The Luce Scholars Program is a nationally competitive fellowship program for Americans age 30 and younger that provides a yearlong professional placement in Asia. The fellowship was launched by the Henry Luce Foundation in 1974 to enhance the understanding of Asia among potential leaders in American society. The program provides stipends, language training, and individualized professional placements to qualified college seniors, graduate students, and young professionals in a variety of fields. The program is unique among American-Asian exchanges in that it is intended for young leaders who have had limited experience of Asia and who might not otherwise have an opportunity in the normal course of their careers to come to know Asia. The fellowship is experiential rather than academic in nature; therefore, the program seeks candidates with personal qualities such as flexibility, adaptability, creativity, humility, openness to new ideas, and sensitivity to cultural differences.
To learn more, we spoke with current Luce Scholar Varsha Govindaraju who is currently working with the Cambodian Women’s Crisis Center on human trafficking and domestic violence prevention efforts.
1. What inspired you to apply for the Luce Scholars program?
As a college and community advocate, I have worked with administration for systemic change, as well as engaged in outreach and education for cultural change. In my work, I work with several marginalized groups that constantly challenge me to become a better, more informed advocate. In this process, I was confronted with questions about Southeast Asian representation in college settings and realized that despite being Asian myself, I was only familiar with South Asia. In Seattle, I had worked primarily in institutions on violence prevention, but wanted to look at rural outreach and education. Also, after writing my departmental honors thesis, titled “Constructing Choice: Sex Politics, Feminism, and Legal Policy in Seattle”, I realized there is a need for culturally competent and globally minded policy makers and lawyers and I hope to enter this field in the future as a lawyer and educator. The Luce Scholars program offered the opportunity to learn about gender-based violence through a professional placement, but also integrate into the local community by the learning language. Spending time in Southeast Asia was my way of adding complexity and nuance to my understanding of Asia, as well as learning about community activism on preventing gender based violence.
2. What were some of your accomplishments as a Luce Scholar?
Over this year, I’ve had some amazing personal and professional experiences. Professionally, I’ve had hands on experience with rural outreach. I’ve had the opportunity to visit provinces that the Cambodian Women’s Crisis Center works with. I’ve been able to see intervention programs for men with anger management issues and understand how alcoholism in a post conflict setting effects domestic violence. I’ve spoken with women in their support groups who were facing abuse. Lastly, I’ve been able to work with staff at CWCC for project development and donor reports, understanding how local NGO’s work with international partners.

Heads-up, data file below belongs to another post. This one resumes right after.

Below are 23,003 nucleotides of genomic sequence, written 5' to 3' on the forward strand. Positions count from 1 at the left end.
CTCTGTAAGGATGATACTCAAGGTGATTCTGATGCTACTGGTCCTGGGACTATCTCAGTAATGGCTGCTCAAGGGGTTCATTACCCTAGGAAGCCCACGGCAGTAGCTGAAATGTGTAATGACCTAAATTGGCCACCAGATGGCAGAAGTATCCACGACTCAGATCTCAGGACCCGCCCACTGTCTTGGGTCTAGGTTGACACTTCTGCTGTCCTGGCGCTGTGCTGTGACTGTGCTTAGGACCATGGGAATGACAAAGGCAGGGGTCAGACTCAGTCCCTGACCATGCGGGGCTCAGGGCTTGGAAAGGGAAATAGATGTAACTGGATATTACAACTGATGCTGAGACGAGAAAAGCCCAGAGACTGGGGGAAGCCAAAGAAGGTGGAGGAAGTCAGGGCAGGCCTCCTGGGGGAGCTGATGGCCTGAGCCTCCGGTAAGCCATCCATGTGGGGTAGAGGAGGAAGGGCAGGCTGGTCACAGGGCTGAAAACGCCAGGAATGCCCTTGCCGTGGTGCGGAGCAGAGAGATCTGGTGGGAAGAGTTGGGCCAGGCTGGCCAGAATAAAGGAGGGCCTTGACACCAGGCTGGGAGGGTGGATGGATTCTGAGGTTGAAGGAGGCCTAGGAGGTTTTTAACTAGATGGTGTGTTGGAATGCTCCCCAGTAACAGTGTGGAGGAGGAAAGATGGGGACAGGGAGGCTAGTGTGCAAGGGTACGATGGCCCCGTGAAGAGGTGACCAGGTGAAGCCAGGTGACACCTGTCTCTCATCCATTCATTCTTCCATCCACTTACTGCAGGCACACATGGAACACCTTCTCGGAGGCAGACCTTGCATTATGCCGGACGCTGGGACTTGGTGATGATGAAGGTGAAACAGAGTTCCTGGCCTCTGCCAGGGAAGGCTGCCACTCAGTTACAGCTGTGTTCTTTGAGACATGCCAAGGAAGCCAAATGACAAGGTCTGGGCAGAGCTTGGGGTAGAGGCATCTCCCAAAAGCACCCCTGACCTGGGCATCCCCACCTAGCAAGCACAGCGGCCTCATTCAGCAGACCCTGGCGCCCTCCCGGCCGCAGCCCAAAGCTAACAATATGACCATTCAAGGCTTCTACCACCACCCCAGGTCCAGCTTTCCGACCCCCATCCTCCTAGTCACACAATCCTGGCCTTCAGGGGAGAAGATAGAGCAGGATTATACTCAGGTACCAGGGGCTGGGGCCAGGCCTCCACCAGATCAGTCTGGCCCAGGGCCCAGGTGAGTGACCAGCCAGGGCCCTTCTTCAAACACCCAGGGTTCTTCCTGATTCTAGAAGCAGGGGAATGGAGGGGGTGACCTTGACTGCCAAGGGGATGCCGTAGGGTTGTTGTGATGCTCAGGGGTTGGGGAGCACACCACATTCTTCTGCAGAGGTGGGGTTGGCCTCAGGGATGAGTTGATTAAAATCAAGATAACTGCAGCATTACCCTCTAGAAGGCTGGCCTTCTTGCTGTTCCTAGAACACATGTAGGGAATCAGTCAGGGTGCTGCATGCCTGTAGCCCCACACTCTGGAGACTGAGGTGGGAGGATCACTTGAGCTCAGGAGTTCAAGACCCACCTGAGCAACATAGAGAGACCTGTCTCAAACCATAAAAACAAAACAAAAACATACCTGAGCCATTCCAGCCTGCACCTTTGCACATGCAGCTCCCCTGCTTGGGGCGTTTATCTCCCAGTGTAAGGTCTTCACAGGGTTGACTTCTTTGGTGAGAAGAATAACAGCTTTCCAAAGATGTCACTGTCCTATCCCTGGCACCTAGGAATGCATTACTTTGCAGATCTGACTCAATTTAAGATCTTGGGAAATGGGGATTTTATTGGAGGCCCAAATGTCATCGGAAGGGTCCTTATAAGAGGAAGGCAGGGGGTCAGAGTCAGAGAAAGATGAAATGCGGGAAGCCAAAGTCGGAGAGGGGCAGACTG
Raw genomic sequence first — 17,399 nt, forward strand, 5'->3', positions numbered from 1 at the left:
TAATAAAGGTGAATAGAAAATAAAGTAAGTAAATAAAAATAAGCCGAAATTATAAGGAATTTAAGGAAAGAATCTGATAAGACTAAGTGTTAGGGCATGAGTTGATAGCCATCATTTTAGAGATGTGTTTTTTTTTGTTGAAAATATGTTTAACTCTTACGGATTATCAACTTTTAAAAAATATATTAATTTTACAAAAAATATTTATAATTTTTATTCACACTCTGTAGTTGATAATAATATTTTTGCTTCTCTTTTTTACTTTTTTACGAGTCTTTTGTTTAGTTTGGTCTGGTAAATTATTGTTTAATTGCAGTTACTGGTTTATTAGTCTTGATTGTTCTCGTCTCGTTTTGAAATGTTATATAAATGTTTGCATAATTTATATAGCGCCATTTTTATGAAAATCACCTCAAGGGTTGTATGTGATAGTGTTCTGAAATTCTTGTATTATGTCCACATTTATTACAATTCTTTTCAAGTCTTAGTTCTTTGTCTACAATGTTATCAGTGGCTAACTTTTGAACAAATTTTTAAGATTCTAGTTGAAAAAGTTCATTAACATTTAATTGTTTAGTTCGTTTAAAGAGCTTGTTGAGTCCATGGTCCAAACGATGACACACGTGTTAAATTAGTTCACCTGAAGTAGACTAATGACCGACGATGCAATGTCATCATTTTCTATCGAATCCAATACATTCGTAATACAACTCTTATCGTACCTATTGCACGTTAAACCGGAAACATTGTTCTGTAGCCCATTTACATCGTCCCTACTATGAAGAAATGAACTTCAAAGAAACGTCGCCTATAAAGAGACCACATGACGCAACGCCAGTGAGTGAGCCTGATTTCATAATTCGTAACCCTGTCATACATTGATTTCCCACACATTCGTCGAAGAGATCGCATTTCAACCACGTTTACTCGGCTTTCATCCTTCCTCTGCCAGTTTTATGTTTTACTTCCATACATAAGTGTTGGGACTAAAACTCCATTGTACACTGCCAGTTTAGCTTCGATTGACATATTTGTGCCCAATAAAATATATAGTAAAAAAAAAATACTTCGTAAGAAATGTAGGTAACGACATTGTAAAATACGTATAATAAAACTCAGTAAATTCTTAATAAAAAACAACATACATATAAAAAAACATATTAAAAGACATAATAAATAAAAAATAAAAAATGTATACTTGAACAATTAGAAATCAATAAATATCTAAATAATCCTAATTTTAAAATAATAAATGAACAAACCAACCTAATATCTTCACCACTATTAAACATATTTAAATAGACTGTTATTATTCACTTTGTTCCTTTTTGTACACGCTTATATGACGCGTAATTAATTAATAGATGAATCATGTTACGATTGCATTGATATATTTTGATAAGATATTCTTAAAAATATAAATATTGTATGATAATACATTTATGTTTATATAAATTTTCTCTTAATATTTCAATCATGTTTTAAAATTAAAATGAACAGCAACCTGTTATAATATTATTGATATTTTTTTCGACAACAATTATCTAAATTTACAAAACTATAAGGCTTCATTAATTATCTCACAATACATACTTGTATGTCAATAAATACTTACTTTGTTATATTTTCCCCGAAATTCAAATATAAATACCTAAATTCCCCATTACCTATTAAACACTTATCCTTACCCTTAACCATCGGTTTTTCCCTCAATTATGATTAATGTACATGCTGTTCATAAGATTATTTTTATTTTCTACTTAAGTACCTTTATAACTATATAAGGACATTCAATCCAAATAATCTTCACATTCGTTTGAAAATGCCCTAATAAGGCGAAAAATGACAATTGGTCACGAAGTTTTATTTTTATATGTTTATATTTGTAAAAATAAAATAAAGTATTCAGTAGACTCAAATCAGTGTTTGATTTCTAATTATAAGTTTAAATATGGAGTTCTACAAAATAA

Personally, I’ve learnt how to ride a motorbike after about twenty minutes of practicing and have travel multiple small motorbike trips around Cambodia since. I’m speaking a language I didn’t even know the name of and now can have conversations with people in the provinces and learn about their perspectives. I’ve been able to reconnect with family in India that I haven’t seen in over fourteen years. For the first time, I’ve been able to travel to Thailand, Korea, Singapore and have trips to Vietnam, the Philippines and Laos coming soon. Lastly, I developed a stronger sense of self after facing many unexpected adversities. From navigating cross cultural norms to needing to self advocate in the hospital for the correct treatment to dealing with the police after getting hit on my motorbike, I’ve been shaped as a strong self advocate that can adapt to different cultural contexts.
3. What tips would you give others applying to the Luce Scholars Program?
My best advice for any applying is to be yourself and know how to explain your story. The Luce interviews were definitely not traditional. Beyond just your professional background, the Luce Scholars Program is interested in getting to know you and seeing if you are someone who can thrive in potentially difficult and uncertain circumstances. Coming from adverse childhood experiences, I have been able to connect my professional work with my personal narrative and cited how working in Asia will only make me a stronger advocate for the communities I wish to serve. Additionally, overcoming many difficulties demonstrated my ability to deal with the daily hardships of living in Cambodia. Being able to tie your story together and give reasons why Asia is the next step is key!
Varsha Govindaraju is a recent graduate of the University of Washington. Entering UW through the Robinson Center, she has spent the past four years cultivating her interest in human rights, social advocacy, anthropological research and holistic legal approaches.
© Victoria Johnson 2016, all rights reserved.